willowbrook farm

historic yellow springs

The Bounty of the Garden is Twofold

Over the course of this little blog, I have written often about the love affair I have with my garden and working in it. With every good love affair, degrees of un-love seem to inhabit the same story. This year, the amount of rain we have had has not only doused the earth upon which it has fallen but also doused my love affair with the garden. So much, that I might now want to call it a love/hate… affair. The weeds have proliferated this year more than any other that I can remember and they even have a bed all to themselves. A whole raised garden bed of lush, green, thickly planted… weeds. We just could not keep up with them so we sacrificed a bed to them when the pumpkins we set out from last year rotted in the wet soil and did not take. The lettuce either bolted quickly this year or came up not at all when the seeds were again overladen with the rain.  The tops of the bolted lettuce sure look pretty don’t they though? Mixed with some asparagus fronds and purple beans, they make a pretty composition.

With every negative comes a positive and the positive in this scenario is while some crops have not done as well this year for the overabundance of water, some have thrived and it really is a lush sea of green when you walk through the vegetable garden interspersed with pops of color.

The petite purple flowers of the borage plant give another shade of the color purple when grown alongside the purple basil. Tomato plants love to have borage and basil as neighbors so they are all growing profusely and mixing in with each other in this bed.

The beans and the peas have entirely covered their tee-pee supports of bamboo.


Hidden underneath all of that green foliage you can find the beans in yellow, green and purple!

You can also find the dang thistle weed… a relentless and unwelcome neighbor.

Interspersed with the vegetables, I always plant flowers and let them self sow year after year. This year, after seeing how beautiful the bean and pea pods looked in the garden,

I decided to use some of the bean shoots and leaves with the beans still on them in the floral arrangements I did for our Family Reunion last weekend. (More tips from that reunion will be posted in a future blog soon.) I rarely purchase fresh flowers in the summer months for I use whatever I can cut from the garden or the woods. If I have to do an arrangement of a certain hue, then I will cave and purchase flowers, otherwise I scavenge and use what I can find.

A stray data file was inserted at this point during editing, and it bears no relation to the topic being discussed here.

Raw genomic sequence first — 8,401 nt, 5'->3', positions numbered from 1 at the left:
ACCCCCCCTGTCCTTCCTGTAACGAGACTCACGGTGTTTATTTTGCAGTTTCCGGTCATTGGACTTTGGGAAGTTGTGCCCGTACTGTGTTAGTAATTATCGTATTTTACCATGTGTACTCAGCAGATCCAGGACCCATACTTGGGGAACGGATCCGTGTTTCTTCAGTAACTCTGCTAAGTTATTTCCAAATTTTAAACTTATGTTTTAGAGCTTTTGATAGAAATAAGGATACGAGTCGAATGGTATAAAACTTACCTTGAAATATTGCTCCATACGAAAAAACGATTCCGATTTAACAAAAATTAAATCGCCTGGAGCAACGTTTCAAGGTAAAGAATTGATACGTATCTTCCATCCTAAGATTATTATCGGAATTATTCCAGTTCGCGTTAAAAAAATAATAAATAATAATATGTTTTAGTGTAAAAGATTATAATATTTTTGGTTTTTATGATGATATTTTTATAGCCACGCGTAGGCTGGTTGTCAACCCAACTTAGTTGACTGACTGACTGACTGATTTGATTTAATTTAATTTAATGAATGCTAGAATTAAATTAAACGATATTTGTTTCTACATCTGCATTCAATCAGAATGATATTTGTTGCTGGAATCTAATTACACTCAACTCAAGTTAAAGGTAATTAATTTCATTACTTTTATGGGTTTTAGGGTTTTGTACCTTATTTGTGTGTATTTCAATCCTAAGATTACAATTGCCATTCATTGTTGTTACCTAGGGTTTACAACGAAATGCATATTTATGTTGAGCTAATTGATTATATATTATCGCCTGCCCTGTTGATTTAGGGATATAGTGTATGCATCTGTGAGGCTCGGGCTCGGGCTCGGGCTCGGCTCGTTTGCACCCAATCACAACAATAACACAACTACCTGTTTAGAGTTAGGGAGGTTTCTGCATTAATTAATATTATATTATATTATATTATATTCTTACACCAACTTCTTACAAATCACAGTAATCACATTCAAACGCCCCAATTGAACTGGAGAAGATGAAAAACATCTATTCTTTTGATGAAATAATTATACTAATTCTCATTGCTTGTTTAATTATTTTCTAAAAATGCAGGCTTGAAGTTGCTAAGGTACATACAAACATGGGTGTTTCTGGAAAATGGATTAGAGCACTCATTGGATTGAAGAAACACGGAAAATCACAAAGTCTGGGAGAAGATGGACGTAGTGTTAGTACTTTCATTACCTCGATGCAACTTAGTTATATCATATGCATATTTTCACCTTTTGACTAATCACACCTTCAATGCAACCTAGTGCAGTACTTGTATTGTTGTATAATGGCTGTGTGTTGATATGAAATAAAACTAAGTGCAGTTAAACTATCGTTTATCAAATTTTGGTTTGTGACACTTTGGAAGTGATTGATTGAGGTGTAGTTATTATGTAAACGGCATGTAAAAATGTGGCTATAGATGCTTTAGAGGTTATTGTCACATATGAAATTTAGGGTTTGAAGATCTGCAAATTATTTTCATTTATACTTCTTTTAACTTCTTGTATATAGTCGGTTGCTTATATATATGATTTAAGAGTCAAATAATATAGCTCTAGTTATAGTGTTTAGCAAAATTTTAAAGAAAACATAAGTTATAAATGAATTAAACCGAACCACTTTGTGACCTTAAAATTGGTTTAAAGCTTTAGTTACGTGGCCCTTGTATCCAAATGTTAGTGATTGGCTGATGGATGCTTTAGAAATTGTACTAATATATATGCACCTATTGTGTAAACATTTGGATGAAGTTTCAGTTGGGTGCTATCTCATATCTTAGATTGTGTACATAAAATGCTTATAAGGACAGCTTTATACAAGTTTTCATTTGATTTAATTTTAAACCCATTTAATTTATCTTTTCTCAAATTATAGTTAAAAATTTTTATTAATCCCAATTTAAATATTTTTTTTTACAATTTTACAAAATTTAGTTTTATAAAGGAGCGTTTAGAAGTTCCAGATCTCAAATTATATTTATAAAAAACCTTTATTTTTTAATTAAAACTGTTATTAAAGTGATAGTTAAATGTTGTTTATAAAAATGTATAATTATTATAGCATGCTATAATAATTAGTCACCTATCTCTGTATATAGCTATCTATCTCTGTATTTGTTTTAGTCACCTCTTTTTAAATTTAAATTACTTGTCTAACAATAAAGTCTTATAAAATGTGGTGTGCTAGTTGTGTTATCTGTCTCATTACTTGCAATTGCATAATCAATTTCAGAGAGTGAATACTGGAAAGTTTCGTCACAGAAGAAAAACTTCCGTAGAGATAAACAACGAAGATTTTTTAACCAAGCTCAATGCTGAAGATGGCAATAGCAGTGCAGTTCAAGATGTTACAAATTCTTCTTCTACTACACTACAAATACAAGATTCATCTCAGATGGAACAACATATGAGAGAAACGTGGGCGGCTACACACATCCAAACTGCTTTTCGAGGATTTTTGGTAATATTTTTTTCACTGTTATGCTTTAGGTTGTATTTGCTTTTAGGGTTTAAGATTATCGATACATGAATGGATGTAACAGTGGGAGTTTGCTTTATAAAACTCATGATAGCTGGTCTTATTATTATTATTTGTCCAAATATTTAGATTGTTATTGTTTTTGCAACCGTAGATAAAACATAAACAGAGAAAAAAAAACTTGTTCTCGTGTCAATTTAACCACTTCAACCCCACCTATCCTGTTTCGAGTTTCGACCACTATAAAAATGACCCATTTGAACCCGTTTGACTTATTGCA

These squash tendrils and vines would be super fun in an arrangement!

To keep them off the ground this year, we built an arbor that spanned the walk way out of the shipping pallets we get on a continuous basis. If you need any for your projects, you now know where to find them for we are giving them away for free if you want to come pick them up!

Every year the gourds and pumpkins run wild and grow over everything in their path. I wanted to build something inexpensive that would bring them up and over the walkway in the garden instead of across it and that would help the situation. We screwed two pallets into the wood from the raised garden beds on either side of the pathway so they would stand upright.

We then stapled wire on the tops of the pallets and put a support board in on each side to keep the wire upright to a height that would enable you to walk underneath of it. Planting the gourds and squash on either side of the pallets in the dirt was the easy part. (You can also purchase heavier gauge wire that would stand alone and you would not need the support of the boards but we were using what we had on hand)

Training the vines to go up and over the arbor should be done on an every-other-day basis when the squash are in their periods of vigorous growth, such as when it rains every day!

Once established to grow in the right direction, they will continue to do so on their own and in no time they will cover the wire and its frame.

The peppers have taken awhile to produce given that they love sunshine and heat. We have had the heat but with very little sunshine!

The view down a garden path is a site that brings both satisfaction and rewards from the fruits of your labor and admiration for it’s beauty. You can peruse its paths and pick its bounty to be used in a variety of ways.


Coming up this week is a post giving you my favorite recipes and uses for what the earth gives you… along with a little nudging and elbow grease. It’s worth it!



“The glory of gardening: hands in the dirt, head in the sun, heart with nature. To nurture a garden is to feed not just on the body, but the soul.”

Alfred Austin

Alfred… I wholeheartedly agree!

Happy Gardening!



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  1. Debbie Reed says:

    Love your blog and cherish your words and photos!